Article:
"We've been putting it together last few hours. Flint, he caught the two-to-ten shift. We didn't know there was trouble until his relief showed up, and found him. Over there." Bridger gestured toward the coop.

  They'd taken his man off to the morgue, zipped into a black bag. He was not going to forget it.

  "He caught a round in the back. Took him down. He was young, strong. He tried getting back to his unit here, crawled over fifteen feet with that round in him. Had his weapon out. Had his weapon in his hand. Somebody put a gun in his ear and pulled the trigger.

  "He was thirty-three years old, Chief Russ. Got a ten-year-old boy and an eight-year-old girl at home. I take responsibility they're without a father now. I sent him out here. We knew Bodeen was dangerous, but we didn't know he was armed. Never used a firearm in any of his other doings. The motherfucker shot my man in the back."

  Carl D. wiped the back of his hand over his mouth. "And Miz Bodeen?" Sarabeth. Sari Mooney, who'd sat on his ma's front porch, ate at her table.

  "My guess is she knew he was coming. Had a suitcase packed. There's an empty coffee can in the bedroom, and looks to me like she might've kept her house cash in it. Gone now. Door was open, unforced. She let him in or he walked in. He shot her twice. Once in the chest, once in the back of the head."

  Carl D. shoved the sorrow aside, eyed the situation of the house, the land. "Guess you've done a canvas."

  "Yeah. Talked to the neighbors. Finally got somebody to say they heard what maybe was gunshots about five, five-thirty this morning. People mind their own around here. Nobody paid any attention to it."

  The heat was merciless. Carl D. dragged out a handkerchief and rubbed it over his face as sweat soaked through his fishing shirt. "How the hell'd he get here?"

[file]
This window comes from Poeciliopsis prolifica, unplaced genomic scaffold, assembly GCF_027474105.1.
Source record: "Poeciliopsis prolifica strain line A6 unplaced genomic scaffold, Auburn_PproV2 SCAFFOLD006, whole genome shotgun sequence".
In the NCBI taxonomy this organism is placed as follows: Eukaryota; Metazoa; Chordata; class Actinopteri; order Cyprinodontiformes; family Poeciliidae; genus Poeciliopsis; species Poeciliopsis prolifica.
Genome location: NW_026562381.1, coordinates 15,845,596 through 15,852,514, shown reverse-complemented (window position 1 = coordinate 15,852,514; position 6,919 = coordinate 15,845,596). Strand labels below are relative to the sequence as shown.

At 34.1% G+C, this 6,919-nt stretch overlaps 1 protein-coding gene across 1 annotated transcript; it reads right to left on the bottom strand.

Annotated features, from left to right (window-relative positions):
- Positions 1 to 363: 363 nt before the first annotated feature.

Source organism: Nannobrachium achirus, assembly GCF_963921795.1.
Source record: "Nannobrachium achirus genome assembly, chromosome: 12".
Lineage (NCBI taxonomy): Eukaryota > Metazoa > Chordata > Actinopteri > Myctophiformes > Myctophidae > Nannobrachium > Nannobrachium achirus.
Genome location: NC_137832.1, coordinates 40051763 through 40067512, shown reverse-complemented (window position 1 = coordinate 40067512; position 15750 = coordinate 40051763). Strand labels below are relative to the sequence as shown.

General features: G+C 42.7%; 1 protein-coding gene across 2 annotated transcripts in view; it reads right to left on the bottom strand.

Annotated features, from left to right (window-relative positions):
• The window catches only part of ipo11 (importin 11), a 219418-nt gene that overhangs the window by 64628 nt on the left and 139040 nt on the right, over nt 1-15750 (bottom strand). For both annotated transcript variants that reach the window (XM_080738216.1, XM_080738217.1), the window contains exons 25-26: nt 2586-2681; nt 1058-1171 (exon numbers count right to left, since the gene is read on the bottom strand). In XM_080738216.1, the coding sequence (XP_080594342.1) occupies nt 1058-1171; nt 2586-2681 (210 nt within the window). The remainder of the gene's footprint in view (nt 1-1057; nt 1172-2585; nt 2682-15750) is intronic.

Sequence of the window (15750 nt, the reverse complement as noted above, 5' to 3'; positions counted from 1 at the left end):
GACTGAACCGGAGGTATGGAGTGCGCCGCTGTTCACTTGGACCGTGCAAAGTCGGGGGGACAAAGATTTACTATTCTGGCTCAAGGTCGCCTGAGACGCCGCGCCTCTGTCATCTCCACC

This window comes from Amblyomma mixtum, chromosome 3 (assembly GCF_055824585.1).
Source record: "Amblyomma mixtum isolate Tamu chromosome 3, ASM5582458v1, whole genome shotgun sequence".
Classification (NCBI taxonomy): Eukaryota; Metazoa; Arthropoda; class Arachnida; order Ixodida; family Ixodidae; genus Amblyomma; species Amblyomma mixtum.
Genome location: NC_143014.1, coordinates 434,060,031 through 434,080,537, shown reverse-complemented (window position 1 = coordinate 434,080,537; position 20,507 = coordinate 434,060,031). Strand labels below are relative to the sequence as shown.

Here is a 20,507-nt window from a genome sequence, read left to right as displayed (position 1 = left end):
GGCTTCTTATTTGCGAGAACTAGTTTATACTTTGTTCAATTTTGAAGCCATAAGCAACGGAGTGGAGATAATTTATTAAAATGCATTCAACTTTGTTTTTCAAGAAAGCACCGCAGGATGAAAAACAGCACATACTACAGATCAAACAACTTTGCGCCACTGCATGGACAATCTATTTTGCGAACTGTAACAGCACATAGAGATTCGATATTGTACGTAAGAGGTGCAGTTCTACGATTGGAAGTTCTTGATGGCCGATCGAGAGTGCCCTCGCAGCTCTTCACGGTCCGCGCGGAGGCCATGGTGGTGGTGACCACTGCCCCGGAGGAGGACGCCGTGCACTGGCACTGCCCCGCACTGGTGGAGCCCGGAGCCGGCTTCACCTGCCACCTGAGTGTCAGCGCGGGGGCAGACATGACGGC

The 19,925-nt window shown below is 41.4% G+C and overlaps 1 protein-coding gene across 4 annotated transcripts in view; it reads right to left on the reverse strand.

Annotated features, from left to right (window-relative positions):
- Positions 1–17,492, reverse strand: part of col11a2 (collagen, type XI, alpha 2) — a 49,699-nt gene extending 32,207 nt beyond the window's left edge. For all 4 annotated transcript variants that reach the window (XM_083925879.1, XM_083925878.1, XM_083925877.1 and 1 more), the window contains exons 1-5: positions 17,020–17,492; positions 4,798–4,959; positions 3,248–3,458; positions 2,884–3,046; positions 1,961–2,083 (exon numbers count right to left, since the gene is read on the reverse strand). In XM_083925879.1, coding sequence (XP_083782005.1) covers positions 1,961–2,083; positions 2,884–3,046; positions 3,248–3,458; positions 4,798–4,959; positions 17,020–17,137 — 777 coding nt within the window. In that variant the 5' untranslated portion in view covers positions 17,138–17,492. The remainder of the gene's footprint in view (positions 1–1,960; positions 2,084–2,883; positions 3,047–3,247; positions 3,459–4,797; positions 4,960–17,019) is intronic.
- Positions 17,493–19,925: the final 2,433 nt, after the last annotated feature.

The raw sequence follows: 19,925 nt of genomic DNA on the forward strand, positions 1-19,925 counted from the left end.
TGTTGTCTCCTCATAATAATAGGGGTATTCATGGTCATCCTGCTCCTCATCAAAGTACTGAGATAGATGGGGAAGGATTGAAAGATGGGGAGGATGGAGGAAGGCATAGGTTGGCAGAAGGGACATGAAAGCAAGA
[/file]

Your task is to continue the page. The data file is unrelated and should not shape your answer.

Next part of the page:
"Can't say. Hitched a ride, maybe. Stole a car. We're looking into it." "For the money in a coffee can? Don't sit right. She had a suitcase packed?"

  "That's right. Her clothes in it, and some of his. She knew he was coming. We're checking the phone records. Gotta figure he called her, and she gave him the lay of the land. She wasn't what you'd call cooperative with the police 'round these parts."

  And he blamed her, though she was dead as Eve, for the murder of his man. "Mr. Mooney going to be up to doing a next-of-kin ID on her?"

  "Yeah." Carl D. rubbed his mouth again. "He'll do it. You inform the deceased's mother yet?"

  "No. I was going to handle that back at the office."

  "I'd appreciate it if you'd let me do that, Sheriff Bridger. Not wanting to step on your ground here, but she knows me."

  "You're welcome to that part of the job. It ain't one I relish."

  "Fine then. I'll take J.R. on by his mama's. It'll be easier for them that way."

  "All right. He's a cop killer now, Chief Russ. If it gives your friend there any comfort, you let him know that bastard won't be able to run far enough or fast enough."

  "You keep me up-to-date, Sheriff, and I'll do the same. I got the federals coming tomorrow or the day after. They'll want to pay you a call."

  "Welcome to. But this is my turf, and that was my man they carried away in a bag this morning." Bridger spat on the ground. "Bodeen better pray to his almighty God the feds get to him before I do."

  Miles away, Hannibal Bodeen tore into a pork chop. He'd gotten it, along with bread and cheese and a bottle of Jim Beam, from a house he'd broken into. It had been simple enough, with the family gone off to church. He'd watched them stroll out of the house in their fancy Sunday clothes and pile into a shiny minivan. Hypocrites. Going to church to show off their material goods. Into the house of the Lord to flaunt themselves.

  God would punish them, just like he punished all the proud and pompous. And God had provided, he thought, as he gnawed the pork bone clean.

  He'd found plenty of
food in that big house. Meat wrapped up from last night's dinner. Enough to restore his body. And drink to sustain him in his hour of need. This was his trial, his test, this wandering in the wilderness.

  He tossed the bone aside and took a long drink from the bottle.